6. Brian Burns' collegiate career was an unfortunate casualty of Florida State's recent instability. The collapse of Jimbo Fisher's reign in 2017 led to an unproductive 4.5-sack season for Burns on the way to a seven-win campaign for the team. Willie Taggart was hired away from Oregon to replace Fisher and reignite the spark in Tallahassee, but Taggart's first season with the Seminoles in 2018 was a disaster. Though Burns himself found his footing again with 10.0 sacks, Florida State ended the season with a pitiful 5-7 record. The program's demise made it difficult for Burns to shine the way a player of his caliber deserves to. Nevertheless, Burns got his opportunity to show off at the NFL combine. Burns kicked off the event by measuring in at 6-foot-5 and 249 pounds. With many speculating Burns could weigh in around 235 pounds, nearly hitting the 250 mark is encouraging, even if Burns probably did not play at that weight. Burns then went on to tear up the athletic testing. His 4.53-second 40-yard dash and 129-inch broad jump both placed in the 97th percentile all-time among edge players. Additionally, Burns shined with a 36-inch vertical jump (82nd percentile) and a 7.01-second 3-cone drill (81st percentile). Though Burns did have the advantage of doing these drills at a lighter weight than most other edge players, he clearly showed off above-average overall athleticism with elite upfield burst. The straight-line speed and outward burst Burns displayed in the 40-yard dash and broad jump were no surprise based on his film. Most pass-rushers have a calling card of some sort, and Burns' is certainly his initial explosion off the snap. The amount of ground Burns can cover within his first two steps is overwhelming. Here is an example of Burns (arrow) eating up a ton of space in just two steps. With his first step, Burns is already fully out of his stance and starting to cross the line of scrimmage. Burns' second step puts him a yard and a half past the line of scrimmage with an outside angle to get around the offensive tackle. via Gfycat (Click here if you are having trouble loading the image.) Unfortunately, Notre Dame had called for a one-step drop, which would explain the offensive tackles' short sets. Burns was not able to convert his explosive first step into anything on this play. Still, that Burns could even threaten to pressure on a play like this is a testament to his get-off. via Gfycat (Click here if you are having trouble loading the image.) Here is another example of Burns flying off the line of scrimmage at the top of the screen. Burns is again stymied by offensive design -- this time by a running back chipping him outside -- but his initial burst is on full display. The amount of ground Burns covers with his first couple of steps over his edge counterpart Joshua Kaindoh (13) is stunning. Burns' burst off the snap consistently puts him in position to win around the edge. When Burns earns those opportunities to get around the arc, he shows the necessary bend to finish plays and get to the quarterback. Burns is not an elite bender such as Von Miller, but he is more than capable of turning the corner on offensive tackles. Look at the following play versus Miami as an example. via Gfycat (Click here if you are having trouble loading the image.) By his third step, Burns has to decide whether he can win outside or if he needs to redirect inside. Burns opts for the textbook outside approach in this scenario and commits to the tackle's outside shoulder. As the tackle reaches to get a hold of Burns, Burns slaps the tackle's hands down and bends down to turn the corner. Burns is able to get low enough to turn at a sharp 90-degree angle and blow right past the offensive tackle, something many pass-rushers struggle to pull off. Once around the blocker, Burns works back inside to the quarterback and slaps the ball out of his hand, resulting in a strip-sack recovered by Florida State. Burns is not a one-trick pony pass-rusher, though. There is more to Burns' arsenal than using sheer speed to get around opposing tackles. Burns can use that same speed to bait offensive tackles into setting too far outside, then work back inside for a more direct path to the quarterback. Burns' inside side-step and swim move, in particular, are punishing. via Gfycat (Click here if you are having trouble loading the image.) via Gfycat (Click here if you are having trouble loading the image.) via Gfycat (Click here if you are having trouble loading the image.) This handful of plays highlights how easy it is for Burns to side-step inside to create a path to the quarterback. In all three examples, Burns coaxes the offensive tackle into committing his frame outside, then stamps his outside foot in the ground and shoots inside the blocker. Burns uses a hand swipe in unison with his inside step so as to not give the offensive tackle a clean chance to push him off his path. Between Burns' nimble feet and appropriate hand-fighting, it is a tall order for opposing tackles to protect against this move. Burns can also spice up his inside approach with a DeMarcus Ware impression. Throughout Ware's career in Dallas and Denver, the future Hall of Famer became known for his spin move. Both inside and outside, Ware could set up offensive tackles one way and spin them out of their shoes going the other way. Burns is not quite that deadly with it, but the spin move is certainly a viable part of his skill set. via Gfycat (Click here if you are having trouble loading the image.) The key for Burns here is timing and balance through contact. Burns starts off the play by getting upfield quickly, as he often does, and getting the offensive tackle to turn his hips outside too early. As soon as the offensive tackle lunges, Burns slaps the tackle's hands and spins inside while sticking tight to the tackle's body. Burns is then able to get the angle inside and push through the offensive tackle, earning him a free run at the quarterback for a sack. That blend of timing, footwork, hand-fighting, and burst through contact is special stuff. Burns is as polished a pass-rusher as you can ask of a draft prospect. Not only does Burns have a clear calling card in his speed and burst, but he can build off of that primary strength with countermoves. That Burns can reliably win in a handful of ways, both with nuance and with raw talent, suggests he will be an effective pass-rusher from the get-go. The issue with Burns is run defense. Burns' 249-pound combine weight was almost certainly not his playing weight, and that shows itself on the film all too often. Burns struggles to hold his own on the edge in run defense. When asked to set the edge, Burns tends to get turned outside and bullied off the point of attack. Burns' performance versus North Carolina State best encapsulates this concern. via Gfycat (Click here if you are having trouble loading the image.) via Gfycat (Click here if you are having trouble loading the image.) North Carolina State's left tackle put on his best bouncer impression to kick Burns out of the club in both clips. Burns makes the correct initial step to get in position on both plays, but is repositioned further outside by the left tackle with little resistance. In turn, the running back slices inside of where Burns should be defending and turns up the field for a huge gain. Burns simply lacks the strength to play in close quarters with tougher offensive linemen like this. Florida State's coaching staff tried to work around Burns' poor run defense as much as possible. For one, Burns almost exclusively played on the wide side of the field when his hand was in the dirt. If you go back to rewatch all nine of the clips above, Burns is aligned to the wider portion of the field, which should theoretically give him more space to operate in both phases of the game. Furthermore, Burns was often moved to an off-ball position any time Florida State was backed up inside the 5-yard line. The idea was that if Burns could not be trusted to defend his gap when things got congested, he may as well be used as a traditional linebacker and "chase" player where his athleticism could thrive. In some instances, the move paid off and Burns made a play of which he may not have otherwise been capable. via Gfycat (Click here if you are having trouble loading the image.) Take this pressure versus the Florida Gators, for example. Burns is in a stand-up position over the right tackle, positioned between his own defensive end and defensive tackle. Burns shuffles down at the snap of the ball to defend the run, but the Gators fake the hand-off and instead try to throw a screen to the opposite side of the field. With the screen concept snuffed out by the rest of Florida State's defense, the quarterback bails to his right to salvage the play. Burns, already free because he was aligned off the ball, chases down the quarterback in space and forces him to throw the ball away. It hurts Burns' value that he can not be a reliable run defender, especially in the red zone, but at least he has some way to make up the lost value. Burns' speed and comfort in space could make him a viable off-ball linebacker or stand-up 3-4 outside linebacker in specific scenarios. That being said, Burns is not being drafted for his run defense or lack thereof. Burns is an excellent pass-rusher who can win in a number of ways and has an athletic profile that suggests his potential floor as a player is high. Pass-rushers with Burns' 40-yard dash, jumps, and 3-cone marks do not fail very often. Burns can step in and contribute as a pass-rusher right away. He is developmentally ahead of the curve in terms of his pass-rush approach and will have no issue adjusting to the speed of the NFL. Burns will be a quality No. 2 pass-rusher as a rookie before blossoming into a force off the edge over the following years.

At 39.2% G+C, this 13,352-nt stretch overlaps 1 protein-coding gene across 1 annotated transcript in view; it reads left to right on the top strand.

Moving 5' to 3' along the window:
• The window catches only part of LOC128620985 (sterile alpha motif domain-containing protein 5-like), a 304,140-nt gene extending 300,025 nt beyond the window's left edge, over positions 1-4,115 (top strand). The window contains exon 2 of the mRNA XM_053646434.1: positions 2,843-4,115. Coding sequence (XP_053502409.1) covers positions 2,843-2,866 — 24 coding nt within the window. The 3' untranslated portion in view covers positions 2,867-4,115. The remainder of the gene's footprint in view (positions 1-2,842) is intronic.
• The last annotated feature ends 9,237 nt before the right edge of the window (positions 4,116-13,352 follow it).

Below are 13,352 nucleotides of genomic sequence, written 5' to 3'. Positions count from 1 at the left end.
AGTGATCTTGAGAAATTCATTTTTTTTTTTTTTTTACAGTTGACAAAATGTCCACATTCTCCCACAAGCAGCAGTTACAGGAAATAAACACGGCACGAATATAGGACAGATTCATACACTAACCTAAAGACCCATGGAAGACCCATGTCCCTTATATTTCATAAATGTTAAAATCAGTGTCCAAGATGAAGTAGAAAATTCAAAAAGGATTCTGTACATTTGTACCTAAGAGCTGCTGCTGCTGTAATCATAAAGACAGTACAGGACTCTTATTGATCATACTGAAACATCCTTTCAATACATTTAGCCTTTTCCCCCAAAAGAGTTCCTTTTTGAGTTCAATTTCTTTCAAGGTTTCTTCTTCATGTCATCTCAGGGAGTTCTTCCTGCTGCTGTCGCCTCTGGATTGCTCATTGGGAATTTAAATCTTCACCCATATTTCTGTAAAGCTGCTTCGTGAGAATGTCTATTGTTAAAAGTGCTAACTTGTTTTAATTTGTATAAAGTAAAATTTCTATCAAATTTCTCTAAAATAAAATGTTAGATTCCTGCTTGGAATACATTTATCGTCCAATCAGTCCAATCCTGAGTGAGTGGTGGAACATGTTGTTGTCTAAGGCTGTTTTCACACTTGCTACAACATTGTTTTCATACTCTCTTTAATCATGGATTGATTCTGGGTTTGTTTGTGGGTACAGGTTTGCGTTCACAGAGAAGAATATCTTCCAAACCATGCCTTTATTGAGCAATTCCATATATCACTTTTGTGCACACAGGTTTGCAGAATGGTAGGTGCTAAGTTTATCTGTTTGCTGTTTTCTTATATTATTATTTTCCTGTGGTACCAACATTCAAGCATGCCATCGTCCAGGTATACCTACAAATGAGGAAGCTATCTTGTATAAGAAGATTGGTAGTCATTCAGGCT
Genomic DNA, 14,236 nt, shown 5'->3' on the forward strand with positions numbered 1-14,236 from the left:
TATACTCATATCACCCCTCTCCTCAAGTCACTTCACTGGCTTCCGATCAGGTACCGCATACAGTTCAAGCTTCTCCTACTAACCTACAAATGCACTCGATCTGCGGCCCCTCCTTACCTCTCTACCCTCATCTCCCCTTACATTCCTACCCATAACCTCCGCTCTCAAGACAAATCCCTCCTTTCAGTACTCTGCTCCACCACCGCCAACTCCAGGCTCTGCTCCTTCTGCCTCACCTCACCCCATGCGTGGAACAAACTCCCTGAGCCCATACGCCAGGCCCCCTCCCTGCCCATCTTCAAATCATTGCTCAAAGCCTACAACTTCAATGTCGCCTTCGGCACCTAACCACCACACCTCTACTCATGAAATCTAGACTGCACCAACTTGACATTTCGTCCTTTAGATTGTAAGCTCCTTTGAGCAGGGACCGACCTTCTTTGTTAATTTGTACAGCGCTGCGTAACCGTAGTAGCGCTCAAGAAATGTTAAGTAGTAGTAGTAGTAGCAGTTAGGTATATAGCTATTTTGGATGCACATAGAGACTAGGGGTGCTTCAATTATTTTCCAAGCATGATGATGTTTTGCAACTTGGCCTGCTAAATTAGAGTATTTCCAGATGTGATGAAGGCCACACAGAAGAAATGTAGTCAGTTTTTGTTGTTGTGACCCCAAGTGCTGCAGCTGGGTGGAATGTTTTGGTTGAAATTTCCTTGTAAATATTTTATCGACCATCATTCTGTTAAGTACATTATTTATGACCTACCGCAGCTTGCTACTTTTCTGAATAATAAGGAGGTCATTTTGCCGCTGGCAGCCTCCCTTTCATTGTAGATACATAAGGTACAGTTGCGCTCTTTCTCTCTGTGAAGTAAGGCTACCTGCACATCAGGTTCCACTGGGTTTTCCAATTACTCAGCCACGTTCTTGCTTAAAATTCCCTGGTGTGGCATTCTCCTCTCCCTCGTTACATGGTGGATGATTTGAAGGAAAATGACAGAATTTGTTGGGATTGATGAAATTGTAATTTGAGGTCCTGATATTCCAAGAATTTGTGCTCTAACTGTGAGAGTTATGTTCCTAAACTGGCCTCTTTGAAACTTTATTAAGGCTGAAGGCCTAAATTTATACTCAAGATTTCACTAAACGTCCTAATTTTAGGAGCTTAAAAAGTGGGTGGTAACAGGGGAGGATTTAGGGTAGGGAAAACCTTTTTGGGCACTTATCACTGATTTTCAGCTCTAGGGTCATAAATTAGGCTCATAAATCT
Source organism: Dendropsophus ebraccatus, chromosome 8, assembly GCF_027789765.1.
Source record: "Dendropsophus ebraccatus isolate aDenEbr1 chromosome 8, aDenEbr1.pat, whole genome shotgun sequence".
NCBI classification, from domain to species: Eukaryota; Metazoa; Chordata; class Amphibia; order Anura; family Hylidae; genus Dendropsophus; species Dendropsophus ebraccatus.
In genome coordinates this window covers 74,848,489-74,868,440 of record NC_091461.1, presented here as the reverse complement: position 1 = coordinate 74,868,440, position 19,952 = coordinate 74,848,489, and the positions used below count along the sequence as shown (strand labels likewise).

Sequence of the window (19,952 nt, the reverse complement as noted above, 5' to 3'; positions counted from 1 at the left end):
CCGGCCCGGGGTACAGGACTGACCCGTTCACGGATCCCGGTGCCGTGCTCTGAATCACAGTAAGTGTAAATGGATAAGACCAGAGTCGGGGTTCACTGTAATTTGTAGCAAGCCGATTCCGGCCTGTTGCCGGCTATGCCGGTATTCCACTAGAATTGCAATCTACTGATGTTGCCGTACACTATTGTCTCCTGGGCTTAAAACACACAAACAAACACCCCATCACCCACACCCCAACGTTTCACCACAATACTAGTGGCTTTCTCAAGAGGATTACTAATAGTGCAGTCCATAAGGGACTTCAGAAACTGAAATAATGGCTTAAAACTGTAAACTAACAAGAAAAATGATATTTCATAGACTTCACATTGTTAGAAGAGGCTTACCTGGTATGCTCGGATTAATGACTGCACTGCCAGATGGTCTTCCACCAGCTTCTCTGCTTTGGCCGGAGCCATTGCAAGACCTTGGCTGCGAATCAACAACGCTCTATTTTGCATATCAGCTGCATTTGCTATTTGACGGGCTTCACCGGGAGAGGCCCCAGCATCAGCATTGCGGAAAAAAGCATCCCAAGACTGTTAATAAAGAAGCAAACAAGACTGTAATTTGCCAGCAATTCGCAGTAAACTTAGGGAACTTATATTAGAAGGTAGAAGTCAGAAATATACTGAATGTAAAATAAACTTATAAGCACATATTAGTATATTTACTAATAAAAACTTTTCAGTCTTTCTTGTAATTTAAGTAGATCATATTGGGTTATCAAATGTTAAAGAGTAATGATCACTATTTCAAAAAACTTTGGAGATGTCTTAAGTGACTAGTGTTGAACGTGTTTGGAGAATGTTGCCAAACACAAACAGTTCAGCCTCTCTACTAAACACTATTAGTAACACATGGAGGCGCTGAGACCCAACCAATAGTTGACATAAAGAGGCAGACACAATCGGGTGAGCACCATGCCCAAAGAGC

7. Gameday roster. I don't care about a guy like Justin Zimmer if he's inactive 16 weeks. I want to know my 45 is better than your 45.